The draft Electricity and Gas (Internal Markets) Regulations 2011 ("the Regulations") published last week are designed to implement the EU "Third Package" of energy legislation in Great Britain. Under the auspices of a requirement upon regulatory authorities to implement any binding decision made by the Agency for Cooperation of Energy Regulators (ACER) or the European Commission contained in the Third Package (Article 37(1)(d) of the Electricity Directive (Article 41(1)(d) of the Gas Directive), the Regulations introduce a significant change to the current licence modification process under the Electricity Act 1989 and the Gas Act 1986. This is a far-reaching measure that affects all license obligations, not only those introduced by the Third Package.
Background to the purpose of the Regulations
The EU Third Package is designed as a further key step in building an EU internal market in energy and takes legislative action in that respect in a number of areas, notably, unbundling, regulatory oversight and cooperation, network cooperation, transparency and record keeping and finally, access to storage and LNG facilities. The Third Package consists of five separate legislative instruments and covers both electricity and downstream gas.
DECC's view is that the current regime prevents Ofgem from implementing binding decisions emanating from the EU to the standard required by the Third Package (i.e. in an efficient and expeditious manner). Instead of the current licence modification process, which requires all modifications to be approved by at least 81% of affected licensees (a "consent and refer" process), DECC proposes that Ofgem is enabled, following suitable consultation, to make licence modifications without consent but subject to an appeals mechanism (a "decide and approve" process). This process will cover all decisions, not only those covered by the Third Package.
The licensees affected by the modification will have the right to appeal to the Competition Commission (CC). Under the proposed mechanism, the CC would reach its appeal decision through a re-hearing of the arguments. The CC will generally be empowered to confirm, quash or remit the decision back to Ofgem. In price control decisions, the CC will retain the power to substitute a determination with a fresh determination of its own. An appeal application can also request that the CC suspends the introduction of licence modifications whilst the appeal process is ongoing, and the CC can suspend when they feel there may be a significant cost implication for licence holders.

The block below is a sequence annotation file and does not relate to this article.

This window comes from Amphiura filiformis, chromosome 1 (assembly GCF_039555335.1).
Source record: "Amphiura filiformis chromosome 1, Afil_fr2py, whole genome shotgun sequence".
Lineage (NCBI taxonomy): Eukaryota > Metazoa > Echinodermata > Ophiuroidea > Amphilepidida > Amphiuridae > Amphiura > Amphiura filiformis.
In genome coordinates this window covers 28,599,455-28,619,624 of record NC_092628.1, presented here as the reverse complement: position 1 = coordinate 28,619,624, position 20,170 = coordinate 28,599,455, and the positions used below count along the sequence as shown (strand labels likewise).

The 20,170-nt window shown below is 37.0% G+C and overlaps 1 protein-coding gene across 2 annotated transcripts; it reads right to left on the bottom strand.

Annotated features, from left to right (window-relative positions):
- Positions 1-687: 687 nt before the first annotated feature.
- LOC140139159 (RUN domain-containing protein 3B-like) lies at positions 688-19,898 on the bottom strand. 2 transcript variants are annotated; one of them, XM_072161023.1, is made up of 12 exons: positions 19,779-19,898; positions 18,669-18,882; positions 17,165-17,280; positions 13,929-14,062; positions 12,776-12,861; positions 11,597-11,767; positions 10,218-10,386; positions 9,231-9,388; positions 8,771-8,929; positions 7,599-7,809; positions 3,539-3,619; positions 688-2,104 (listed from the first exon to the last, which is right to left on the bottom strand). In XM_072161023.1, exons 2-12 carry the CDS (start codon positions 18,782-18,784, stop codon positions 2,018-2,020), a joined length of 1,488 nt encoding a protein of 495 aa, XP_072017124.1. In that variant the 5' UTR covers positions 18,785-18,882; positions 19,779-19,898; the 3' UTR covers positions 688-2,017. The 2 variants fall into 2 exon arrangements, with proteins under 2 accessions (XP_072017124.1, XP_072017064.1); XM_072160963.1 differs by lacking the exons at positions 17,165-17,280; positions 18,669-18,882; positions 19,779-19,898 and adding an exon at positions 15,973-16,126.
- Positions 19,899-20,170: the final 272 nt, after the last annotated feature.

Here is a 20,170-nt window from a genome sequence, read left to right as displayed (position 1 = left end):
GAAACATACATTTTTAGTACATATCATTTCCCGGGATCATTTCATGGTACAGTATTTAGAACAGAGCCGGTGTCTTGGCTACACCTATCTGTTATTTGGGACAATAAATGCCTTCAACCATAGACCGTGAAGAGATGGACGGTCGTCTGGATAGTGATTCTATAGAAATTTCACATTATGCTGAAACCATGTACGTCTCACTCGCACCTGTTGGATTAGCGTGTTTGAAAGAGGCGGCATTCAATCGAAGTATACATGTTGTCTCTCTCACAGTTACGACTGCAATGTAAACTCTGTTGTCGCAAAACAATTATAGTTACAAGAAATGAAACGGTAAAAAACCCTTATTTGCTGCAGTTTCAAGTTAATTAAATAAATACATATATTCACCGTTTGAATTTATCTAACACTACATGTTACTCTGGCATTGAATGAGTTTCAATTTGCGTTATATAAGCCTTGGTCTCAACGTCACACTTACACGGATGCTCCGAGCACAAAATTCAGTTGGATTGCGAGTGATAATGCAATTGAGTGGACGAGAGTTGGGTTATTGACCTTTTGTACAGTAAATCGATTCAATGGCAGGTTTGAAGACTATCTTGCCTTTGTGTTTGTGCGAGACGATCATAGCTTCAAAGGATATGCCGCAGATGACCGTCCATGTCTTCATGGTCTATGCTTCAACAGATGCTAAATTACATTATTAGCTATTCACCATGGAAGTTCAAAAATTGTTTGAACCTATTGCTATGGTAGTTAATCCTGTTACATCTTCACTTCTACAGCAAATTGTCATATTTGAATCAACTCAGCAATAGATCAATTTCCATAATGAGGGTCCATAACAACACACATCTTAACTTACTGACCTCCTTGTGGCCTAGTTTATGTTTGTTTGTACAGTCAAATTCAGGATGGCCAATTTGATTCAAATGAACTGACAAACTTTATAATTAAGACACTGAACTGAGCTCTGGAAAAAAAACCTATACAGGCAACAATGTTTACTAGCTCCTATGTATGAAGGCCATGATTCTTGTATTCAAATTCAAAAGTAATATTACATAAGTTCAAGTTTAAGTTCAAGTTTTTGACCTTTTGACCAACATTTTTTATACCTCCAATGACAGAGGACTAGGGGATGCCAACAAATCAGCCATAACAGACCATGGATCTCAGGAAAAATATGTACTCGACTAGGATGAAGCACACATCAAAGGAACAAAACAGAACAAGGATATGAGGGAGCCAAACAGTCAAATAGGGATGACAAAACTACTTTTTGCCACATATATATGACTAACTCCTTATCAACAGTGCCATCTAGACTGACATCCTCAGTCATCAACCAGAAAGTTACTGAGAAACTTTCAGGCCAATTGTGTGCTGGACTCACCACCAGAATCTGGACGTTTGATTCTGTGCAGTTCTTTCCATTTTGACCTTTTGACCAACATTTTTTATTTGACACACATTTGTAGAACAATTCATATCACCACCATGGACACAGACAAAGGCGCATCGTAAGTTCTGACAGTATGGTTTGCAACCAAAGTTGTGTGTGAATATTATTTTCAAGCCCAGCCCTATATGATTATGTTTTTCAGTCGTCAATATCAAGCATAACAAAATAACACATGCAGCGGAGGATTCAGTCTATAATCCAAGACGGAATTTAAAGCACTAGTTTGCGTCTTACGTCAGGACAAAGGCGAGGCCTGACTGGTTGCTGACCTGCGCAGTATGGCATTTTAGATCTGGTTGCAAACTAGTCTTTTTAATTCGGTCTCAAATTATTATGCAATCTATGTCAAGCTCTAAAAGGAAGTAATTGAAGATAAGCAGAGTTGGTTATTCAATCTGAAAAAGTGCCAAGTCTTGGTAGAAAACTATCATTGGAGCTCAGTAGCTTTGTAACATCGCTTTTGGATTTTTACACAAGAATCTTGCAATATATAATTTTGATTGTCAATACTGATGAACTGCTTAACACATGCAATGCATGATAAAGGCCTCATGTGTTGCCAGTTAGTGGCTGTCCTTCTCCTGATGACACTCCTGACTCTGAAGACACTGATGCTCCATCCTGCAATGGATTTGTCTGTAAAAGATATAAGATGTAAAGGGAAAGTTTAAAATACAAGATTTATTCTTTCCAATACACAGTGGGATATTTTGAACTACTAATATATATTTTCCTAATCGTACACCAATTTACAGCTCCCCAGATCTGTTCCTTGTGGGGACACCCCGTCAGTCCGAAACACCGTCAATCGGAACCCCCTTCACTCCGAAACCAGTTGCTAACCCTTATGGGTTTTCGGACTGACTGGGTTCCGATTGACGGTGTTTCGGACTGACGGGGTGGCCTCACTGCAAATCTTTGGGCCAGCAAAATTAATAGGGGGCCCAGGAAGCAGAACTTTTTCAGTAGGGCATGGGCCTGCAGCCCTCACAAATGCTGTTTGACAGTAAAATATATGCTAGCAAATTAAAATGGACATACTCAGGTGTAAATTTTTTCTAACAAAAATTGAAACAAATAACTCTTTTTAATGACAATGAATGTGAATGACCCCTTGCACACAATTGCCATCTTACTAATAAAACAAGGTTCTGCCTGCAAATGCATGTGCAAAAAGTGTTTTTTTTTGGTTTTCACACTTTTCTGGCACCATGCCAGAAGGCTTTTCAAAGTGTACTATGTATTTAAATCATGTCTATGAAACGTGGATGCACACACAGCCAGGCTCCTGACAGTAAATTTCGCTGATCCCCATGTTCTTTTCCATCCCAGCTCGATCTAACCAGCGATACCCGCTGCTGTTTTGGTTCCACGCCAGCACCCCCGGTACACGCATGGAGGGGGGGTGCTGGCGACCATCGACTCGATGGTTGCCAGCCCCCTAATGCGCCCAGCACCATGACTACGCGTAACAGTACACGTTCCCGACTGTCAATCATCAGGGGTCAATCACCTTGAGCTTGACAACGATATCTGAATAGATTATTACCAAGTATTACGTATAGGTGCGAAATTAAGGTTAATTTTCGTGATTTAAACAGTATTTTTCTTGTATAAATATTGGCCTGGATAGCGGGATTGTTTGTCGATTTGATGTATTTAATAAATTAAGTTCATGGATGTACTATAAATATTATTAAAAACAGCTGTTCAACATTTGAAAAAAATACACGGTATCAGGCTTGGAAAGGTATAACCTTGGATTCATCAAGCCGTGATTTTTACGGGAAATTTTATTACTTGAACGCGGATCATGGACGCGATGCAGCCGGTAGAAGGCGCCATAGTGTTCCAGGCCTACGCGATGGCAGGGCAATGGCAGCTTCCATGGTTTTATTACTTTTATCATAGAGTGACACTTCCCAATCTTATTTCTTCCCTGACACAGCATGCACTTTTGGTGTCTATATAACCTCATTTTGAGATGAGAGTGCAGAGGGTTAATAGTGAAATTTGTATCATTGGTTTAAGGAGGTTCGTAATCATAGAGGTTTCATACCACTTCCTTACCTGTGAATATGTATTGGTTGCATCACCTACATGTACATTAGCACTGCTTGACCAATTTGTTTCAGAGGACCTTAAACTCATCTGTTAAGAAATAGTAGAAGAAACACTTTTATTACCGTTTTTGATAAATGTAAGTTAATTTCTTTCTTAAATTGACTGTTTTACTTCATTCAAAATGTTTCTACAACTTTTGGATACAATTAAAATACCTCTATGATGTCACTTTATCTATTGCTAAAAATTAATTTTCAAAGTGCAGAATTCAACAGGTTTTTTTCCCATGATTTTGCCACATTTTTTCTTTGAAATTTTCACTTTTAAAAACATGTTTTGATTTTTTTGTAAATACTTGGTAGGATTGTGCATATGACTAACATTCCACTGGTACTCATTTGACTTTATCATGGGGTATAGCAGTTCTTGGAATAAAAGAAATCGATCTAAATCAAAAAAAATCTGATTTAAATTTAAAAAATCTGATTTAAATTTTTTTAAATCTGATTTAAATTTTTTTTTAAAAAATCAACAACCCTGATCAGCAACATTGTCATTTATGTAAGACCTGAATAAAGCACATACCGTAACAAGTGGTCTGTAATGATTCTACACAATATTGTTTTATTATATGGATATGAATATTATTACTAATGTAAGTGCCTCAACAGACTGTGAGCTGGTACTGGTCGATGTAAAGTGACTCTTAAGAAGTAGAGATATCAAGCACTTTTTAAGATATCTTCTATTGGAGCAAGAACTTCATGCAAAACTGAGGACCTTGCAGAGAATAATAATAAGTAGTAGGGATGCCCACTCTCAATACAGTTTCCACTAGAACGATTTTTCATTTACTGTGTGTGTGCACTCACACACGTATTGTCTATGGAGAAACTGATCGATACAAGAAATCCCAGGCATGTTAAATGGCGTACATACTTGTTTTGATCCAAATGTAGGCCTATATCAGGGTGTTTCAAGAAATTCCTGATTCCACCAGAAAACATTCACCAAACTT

What does this mean for industry?
The change to the modification process seems unlikely to appeal to industry, which may perceive that Ofgem would be given an enhanced ability to push through unwelcome licence modifications. Of course, there are safeguards in place: Ofgem will have to consult on licence modifications and follow the principles of better regulation. In addition, the general principles found under administrative law, such as Wednesbury unreasonableness, will be applicable. Furthermore decisions can be challenged both under the new proposed appeal mechanism and, where there are grounds for judicial review, in court.
Nevertheless, this proposal represents a significant shift in process, which is worth noting. Under the proposal, the onus will be on industry to take positive action in relation to an unattractive proposal. This could potentially be both time-consuming and costly and is a significant shift away from the current regime under which Ofgem would have to make out the case for modification in front of the CC.